Healing Grief Includes Rest

Healing through grief includes getting alot of rest and actually is a good practice for all of us living in these crazy and unsettled times.   Following a significant death we are often anxious and our natural instinct to worry about the unfinished or unknown business looms large.   Remaining calm is great in theory but to practice this when your life has been forever shattered and changed isn’t easy.

I suggest to start by making a list of ways you can take time everyday for some extra rest, perhaps that might me sending the kids to the neighbors for a hour so you can take a nap, or scheduling an hour at the end of the day just to take a walk, breathe and let go of your worries for just that hour.  Also remind yourself that somethings are just out of your hands and so letting thoughts of worry go and intentionally making time to rest your weary mind and body is essential to your future well being.

According to author Martha Beck, “Most humans by contrast, rest in a state of anxiety, guilt and unease.  We don’t mean it. This keeps life’s downtimes from fulfilling their natural function, which is to restore and heal.”  I find this statement to be particularly true and I bet it is for you too!  I find myself laying out a guilt trip saying things like “I need to finish that project” or “I really need to catch up on my emails before Monday” and so often work trumps rest.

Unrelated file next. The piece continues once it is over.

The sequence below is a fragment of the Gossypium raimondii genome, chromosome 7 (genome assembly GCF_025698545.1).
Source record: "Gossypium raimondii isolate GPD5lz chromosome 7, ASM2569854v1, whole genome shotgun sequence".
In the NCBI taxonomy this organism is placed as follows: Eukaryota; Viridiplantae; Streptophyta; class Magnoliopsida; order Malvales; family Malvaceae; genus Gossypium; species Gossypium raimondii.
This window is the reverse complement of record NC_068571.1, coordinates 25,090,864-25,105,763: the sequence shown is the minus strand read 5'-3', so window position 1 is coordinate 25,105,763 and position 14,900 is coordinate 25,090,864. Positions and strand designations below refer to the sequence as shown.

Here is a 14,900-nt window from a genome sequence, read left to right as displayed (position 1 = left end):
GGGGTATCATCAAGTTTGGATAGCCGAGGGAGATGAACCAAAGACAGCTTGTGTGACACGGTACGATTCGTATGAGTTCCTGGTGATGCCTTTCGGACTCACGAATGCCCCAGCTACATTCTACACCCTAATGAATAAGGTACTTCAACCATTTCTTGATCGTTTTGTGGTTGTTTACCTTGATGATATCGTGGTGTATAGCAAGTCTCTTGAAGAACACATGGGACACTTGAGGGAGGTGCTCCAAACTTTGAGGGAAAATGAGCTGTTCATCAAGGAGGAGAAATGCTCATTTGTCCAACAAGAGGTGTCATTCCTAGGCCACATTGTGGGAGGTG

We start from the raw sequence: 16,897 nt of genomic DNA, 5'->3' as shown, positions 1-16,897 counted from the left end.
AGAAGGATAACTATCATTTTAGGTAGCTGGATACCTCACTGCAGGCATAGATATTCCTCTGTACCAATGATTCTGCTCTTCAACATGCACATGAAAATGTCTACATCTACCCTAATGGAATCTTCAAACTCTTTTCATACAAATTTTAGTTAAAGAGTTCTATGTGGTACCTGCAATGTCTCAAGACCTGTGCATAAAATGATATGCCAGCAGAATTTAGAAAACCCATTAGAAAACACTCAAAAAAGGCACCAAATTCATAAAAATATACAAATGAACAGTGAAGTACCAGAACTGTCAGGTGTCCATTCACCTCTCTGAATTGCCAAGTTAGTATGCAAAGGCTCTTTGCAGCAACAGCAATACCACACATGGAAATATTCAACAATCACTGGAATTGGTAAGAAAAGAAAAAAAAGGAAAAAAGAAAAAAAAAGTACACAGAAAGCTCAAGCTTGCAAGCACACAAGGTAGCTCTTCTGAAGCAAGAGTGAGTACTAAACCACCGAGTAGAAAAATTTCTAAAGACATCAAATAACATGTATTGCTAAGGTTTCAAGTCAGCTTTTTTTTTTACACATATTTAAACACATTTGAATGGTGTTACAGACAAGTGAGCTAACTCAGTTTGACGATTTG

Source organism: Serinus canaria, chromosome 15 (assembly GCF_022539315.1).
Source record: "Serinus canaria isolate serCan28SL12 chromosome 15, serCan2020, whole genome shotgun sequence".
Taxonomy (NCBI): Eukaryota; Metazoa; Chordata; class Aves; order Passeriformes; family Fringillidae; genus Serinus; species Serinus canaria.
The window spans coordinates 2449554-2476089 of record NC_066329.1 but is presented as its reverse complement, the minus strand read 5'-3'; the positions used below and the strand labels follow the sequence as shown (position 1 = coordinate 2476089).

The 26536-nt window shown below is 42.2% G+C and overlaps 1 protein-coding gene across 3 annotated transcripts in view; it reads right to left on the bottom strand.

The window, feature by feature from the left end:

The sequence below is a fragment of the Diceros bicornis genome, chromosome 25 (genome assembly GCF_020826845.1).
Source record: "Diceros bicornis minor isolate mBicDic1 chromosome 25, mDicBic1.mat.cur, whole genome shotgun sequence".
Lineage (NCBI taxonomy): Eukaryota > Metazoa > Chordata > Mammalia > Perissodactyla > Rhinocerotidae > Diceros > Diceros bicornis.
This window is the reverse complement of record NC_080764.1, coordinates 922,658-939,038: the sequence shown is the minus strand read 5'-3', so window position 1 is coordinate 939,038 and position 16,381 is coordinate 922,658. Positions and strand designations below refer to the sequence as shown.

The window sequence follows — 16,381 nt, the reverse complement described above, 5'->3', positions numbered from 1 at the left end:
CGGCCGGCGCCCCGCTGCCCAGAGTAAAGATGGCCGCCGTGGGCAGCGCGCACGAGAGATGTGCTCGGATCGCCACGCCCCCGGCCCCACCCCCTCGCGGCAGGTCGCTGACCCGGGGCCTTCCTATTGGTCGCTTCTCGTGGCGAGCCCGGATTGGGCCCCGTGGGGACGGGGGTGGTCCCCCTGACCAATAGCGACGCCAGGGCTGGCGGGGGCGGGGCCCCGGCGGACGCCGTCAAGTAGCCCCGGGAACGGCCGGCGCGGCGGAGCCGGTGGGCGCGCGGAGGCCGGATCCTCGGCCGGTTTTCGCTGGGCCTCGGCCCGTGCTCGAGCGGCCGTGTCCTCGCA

Beck goes on to say that “even grief when accepted fearlessly is restorative.  Some therapists call it the healing feeling.” Life is often telling us to rest, we need to stop and listen and learn to not apologize for taking time off to rest.

I hope you’ve taken some time to restore and heal, oh and rest like you mean it!

Need Inspiration?   Check out this beautiful book “Hope For A Hurting Heart” –

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2 Responses to Healing Grief Includes Rest

  • So true. It’s amazing how many of us try to keep going as if nothing had happened. I like to think of the initial part of grief like winter. Everything is dead – hope, the future, your dreams and all you can do is make sure you have the necessary preparations to live through it. For me going out into nature and being alone was where I did and still do a lot of my resting and transforming.

  • Finally, some grieving advice that doesn’t refer to grief as a disease, but rather something natural. I am in grief from the death of my wonderful sister, Annie, who died 5/4/10. I expect it will last a long time as we were very close and I miss her achingly. I’m also feeling very worried because I’ve been resting a lot. So you and Martha Beck hit the nail on the head and for that, I sincerely thank you!

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